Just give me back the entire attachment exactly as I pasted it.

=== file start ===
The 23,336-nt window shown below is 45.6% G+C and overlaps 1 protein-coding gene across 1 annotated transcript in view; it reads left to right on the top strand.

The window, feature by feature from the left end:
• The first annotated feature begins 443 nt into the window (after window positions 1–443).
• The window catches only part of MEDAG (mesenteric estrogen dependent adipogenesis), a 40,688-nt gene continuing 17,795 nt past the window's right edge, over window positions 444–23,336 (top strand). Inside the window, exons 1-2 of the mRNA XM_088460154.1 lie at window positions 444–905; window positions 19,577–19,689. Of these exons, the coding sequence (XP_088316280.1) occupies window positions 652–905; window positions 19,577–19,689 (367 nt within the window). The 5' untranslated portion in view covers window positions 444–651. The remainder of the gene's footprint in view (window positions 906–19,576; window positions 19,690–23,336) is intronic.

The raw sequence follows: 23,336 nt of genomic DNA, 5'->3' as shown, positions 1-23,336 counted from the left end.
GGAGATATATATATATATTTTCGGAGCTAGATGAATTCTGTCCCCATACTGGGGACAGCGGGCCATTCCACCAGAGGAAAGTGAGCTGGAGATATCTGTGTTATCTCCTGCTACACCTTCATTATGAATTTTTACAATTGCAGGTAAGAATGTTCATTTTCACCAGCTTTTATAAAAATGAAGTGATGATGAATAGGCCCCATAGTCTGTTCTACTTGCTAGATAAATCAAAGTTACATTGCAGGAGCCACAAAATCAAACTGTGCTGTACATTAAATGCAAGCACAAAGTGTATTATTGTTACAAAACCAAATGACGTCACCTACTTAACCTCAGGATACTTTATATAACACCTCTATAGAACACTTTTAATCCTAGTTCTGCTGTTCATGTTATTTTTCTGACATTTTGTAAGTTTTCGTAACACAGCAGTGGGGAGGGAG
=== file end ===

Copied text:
The 23,336-nt window shown below is 45.6% G+C and overlaps 1 protein-coding gene across 1 annotated transcript in view; it reads left to right on the top strand.

The window, feature by feature from the left end:
• The first annotated feature begins 443 nt into the window (after window positions 1–443).
• The window catches only part of MEDAG (mesenteric estrogen dependent adipogenesis), a 40,688-nt gene continuing 17,795 nt past the window's right edge, over window positions 444–23,336 (top strand). Inside the window, exons 1-2 of the mRNA XM_088460154.1 lie at window positions 444–905; window positions 19,577–19,689. Of these exons, the coding sequence (XP_088316280.1) occupies window positions 652–905; window positions 19,577–19,689 (367 nt within the window). The 5' untranslated portion in view covers window positions 444–651. The remainder of the gene's footprint in view (window positions 906–19,576; window positions 19,690–23,336) is intronic.

The raw sequence follows: 23,336 nt of genomic DNA, 5'->3' as shown, positions 1-23,336 counted from the left end.
GGAGATATATATATATATTTTCGGAGCTAGATGAATTCTGTCCCCATACTGGGGACAGCGGGCCATTCCACCAGAGGAAAGTGAGCTGGAGATATCTGTGTTATCTCCTGCTACACCTTCATTATGAATTTTTACAATTGCAGGTAAGAATGTTCATTTTCACCAGCTTTTATAAAAATGAAGTGATGATGAATAGGCCCCATAGTCTGTTCTACTTGCTAGATAAATCAAAGTTACATTGCAGGAGCCACAAAATCAAACTGTGCTGTACATTAAATGCAAGCACAAAGTGTATTATTGTTACAAAACCAAATGACGTCACCTACTTAACCTCAGGATACTTTATATAACACCTCTATAGAACACTTTTAATCCTAGTTCTGCTGTTCATGTTATTTTTCTGACATTTTGTAAGTTTTCGTAACACAGCAGTGGGGAGGGAG